East of Suez once again? Understanding the government's bullish … – Palatinate

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The government has hinted that the UK is on the verge of reaching an agreement in principle to join the 11-country Comprehensive and Progressive Agreement for Trans-Pacific Partnership (CPTPP) in the coming days. What is this free-trade bloc, and why would it be considered a massive political win for PM Rishi Sunak?

The CPTPP is a high-level agreement encompassing 11 member countries which, according to Chatham House, accounts for 13 per cent of global GDP and 15 per cent of international trade. With a population of 500 million in the developing and increasingly wealthy Asia-Pacific region, it is difficult for the current government to ignore such a post-Brexit economic prospect. 

Encompassing Japan, Australia, Canada, New Zealand, Vietnam, Singapore, Malaysia, Brunei, Mexico, Chile, and Peru, the UK could establish or renew its trade terms with 11 partners in a single negotiation. If the UK joins this bloc, trade tariffs for goods would be significantly reduced, and new rules for digital services and intellectual property would be set according to the government. The essence of the agreement prioritises free market access by reducing barriers and state bureaucracy. With the bloc being centred in a rapidly growing emergent Asian economic area, the government has stated that the CPTPP has a combined GDP of £9tn. Reaction.life, a British economic and political outlet, explains, “A stronger and more engaged Britain means a freer and more prosperous world, and joining the CPTPP sends a strong signal that we are heading in the right direction.” 

The CPTPP…accounts for 13 per cent of global GDP and 15 per cent of international trade

Accession to this bloc would be a massive political win for PM Sunak and the Conservatives, who have been looking for post-Brexit economic initiatives for the country after leaving the European Single Market. According to POLITICO, bloc members have been keen on UK-EU talks about the Northern Ireland Protocol. This is because any agreement made with the EU would immediately impact any future trade agreement with CPTPP member countries, so confusion or disagreement with the EU must be settled before accession will be considered. Despite these concerns, Trade Secretary, Kemi Badenoch had downplayed the role of the EU when she told POLITICO that “many countries, even within CPTPP”, have mentioned the Northern Ireland protocol in trade talks but also admitted to being “spooked by what they think it is, rather than what it actually is”.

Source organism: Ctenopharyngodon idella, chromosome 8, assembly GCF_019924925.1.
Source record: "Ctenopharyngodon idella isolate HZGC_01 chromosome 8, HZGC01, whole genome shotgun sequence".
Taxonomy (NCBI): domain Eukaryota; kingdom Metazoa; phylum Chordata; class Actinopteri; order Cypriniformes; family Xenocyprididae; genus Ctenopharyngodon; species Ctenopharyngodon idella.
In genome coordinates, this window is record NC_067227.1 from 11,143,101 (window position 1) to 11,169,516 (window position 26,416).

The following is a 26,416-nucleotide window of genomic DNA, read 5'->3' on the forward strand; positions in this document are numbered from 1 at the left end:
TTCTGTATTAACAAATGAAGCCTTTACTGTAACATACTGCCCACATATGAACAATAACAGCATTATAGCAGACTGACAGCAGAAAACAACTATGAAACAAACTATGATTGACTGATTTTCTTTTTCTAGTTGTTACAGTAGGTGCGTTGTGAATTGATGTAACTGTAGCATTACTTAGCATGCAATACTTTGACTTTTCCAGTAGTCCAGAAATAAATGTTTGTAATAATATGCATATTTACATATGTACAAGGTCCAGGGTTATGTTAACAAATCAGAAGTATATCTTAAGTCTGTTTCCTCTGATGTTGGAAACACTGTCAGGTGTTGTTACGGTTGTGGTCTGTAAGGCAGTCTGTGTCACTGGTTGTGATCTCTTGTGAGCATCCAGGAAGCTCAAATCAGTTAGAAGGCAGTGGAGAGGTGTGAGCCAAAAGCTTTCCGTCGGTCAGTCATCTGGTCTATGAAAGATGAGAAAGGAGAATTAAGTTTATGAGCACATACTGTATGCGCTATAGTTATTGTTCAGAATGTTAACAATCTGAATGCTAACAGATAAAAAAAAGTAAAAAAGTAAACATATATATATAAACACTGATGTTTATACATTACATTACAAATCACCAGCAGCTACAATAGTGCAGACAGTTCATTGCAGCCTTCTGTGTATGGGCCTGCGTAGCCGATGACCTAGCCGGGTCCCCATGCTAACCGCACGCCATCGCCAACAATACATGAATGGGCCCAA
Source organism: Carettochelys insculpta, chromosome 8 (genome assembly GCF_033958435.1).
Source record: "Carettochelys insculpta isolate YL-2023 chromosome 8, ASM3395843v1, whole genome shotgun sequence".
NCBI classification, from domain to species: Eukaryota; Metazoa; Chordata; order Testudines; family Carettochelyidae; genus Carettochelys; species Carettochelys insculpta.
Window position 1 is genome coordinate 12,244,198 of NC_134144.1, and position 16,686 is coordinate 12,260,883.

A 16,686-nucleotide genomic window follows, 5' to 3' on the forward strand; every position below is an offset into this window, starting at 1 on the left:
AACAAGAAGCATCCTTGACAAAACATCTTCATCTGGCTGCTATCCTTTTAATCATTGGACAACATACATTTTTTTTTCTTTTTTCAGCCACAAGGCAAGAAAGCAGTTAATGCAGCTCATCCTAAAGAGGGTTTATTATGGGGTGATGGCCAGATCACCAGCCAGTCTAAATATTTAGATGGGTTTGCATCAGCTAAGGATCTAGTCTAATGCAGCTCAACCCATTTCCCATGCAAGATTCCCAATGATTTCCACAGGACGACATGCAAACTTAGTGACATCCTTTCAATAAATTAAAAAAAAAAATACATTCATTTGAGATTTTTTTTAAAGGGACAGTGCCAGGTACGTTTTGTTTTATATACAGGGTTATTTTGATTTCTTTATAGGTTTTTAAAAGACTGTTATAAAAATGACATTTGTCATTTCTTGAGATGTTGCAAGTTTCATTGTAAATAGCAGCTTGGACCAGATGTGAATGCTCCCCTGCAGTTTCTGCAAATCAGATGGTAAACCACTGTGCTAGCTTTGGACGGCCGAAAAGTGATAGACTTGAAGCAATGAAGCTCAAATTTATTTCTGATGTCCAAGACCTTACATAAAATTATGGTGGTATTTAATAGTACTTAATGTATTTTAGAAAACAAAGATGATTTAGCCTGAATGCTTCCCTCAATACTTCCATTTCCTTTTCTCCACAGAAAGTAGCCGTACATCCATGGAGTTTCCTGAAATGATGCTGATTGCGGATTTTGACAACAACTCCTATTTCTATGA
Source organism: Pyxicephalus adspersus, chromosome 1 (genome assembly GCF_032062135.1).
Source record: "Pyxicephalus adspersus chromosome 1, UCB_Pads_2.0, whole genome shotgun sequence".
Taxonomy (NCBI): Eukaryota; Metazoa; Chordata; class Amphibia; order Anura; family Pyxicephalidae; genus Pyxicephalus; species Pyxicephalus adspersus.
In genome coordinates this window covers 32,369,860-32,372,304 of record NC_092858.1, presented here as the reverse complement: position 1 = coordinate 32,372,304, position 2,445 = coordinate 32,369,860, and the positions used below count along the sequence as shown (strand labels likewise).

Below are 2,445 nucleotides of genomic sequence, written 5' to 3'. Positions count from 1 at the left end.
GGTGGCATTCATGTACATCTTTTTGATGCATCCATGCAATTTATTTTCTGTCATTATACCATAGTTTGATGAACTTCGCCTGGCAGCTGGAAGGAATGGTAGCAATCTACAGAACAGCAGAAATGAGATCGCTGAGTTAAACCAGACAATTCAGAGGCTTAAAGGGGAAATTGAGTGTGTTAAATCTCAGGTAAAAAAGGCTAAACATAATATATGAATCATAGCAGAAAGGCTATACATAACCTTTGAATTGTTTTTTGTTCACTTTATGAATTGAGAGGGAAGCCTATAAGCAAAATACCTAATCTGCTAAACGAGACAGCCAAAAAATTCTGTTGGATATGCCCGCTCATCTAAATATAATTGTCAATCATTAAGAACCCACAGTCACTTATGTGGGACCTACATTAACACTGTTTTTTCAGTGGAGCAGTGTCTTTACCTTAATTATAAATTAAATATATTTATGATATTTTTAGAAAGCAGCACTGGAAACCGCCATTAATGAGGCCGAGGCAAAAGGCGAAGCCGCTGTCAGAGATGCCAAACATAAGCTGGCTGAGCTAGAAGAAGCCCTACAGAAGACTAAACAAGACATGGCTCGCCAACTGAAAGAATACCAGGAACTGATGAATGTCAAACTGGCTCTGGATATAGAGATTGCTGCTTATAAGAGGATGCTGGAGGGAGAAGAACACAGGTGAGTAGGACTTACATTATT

Joining CPTPP goes beyond economics; it puts into practice what former PM meant by “Global Britain”, and for better or for worse, the UK would be diversely invested in new areas of the world outside of Europe. Strategically, the government would sign their intentions to become a global security partner in an ever-deteriorating situation in the South China Sea. With existing Royal Navy facilities in Singapore and Brunei, the former being established under the Five Power Defence Arrangements, Britain is positioning itself as an active guarantor of international stability and freedom of commerce. According to the 2023 Integrated Review of the Armed Forces, “The UK will actively shape, balance, cooperate and compete to create the conditions…necessary for an open and stable international order and to protect global public goods”. Additionally, 54% of CPTPP countries are members of the Commonwealth, and while this organisation is primarily symbolic today, it provides another reason why this country would be invested in the bloc.

Joining CPTPP goes beyond economics; it puts into practice what former PM meant by “Global Britain”

With Chancellor of the Exchequer Jeremy Hunt’s recent announcement of the 2023 budget, an extra £5bn will be allocated to the Armed Forces. While this can be attributed to the more localised war in Ukraine, the long-term strategic implications for the Asia-Pacific cannot be underestimated. If the government can finalise this landmark negotiation, it would do much more than open the country to unparalleled economic opportunity. The broader geopolitical implications of joining CPTPP signal a United Kingdom reinvigorated on the global stage, acting as a world leader in democratic and free-market principles.

Image: Gobierno de Chile via Wikimedia Commons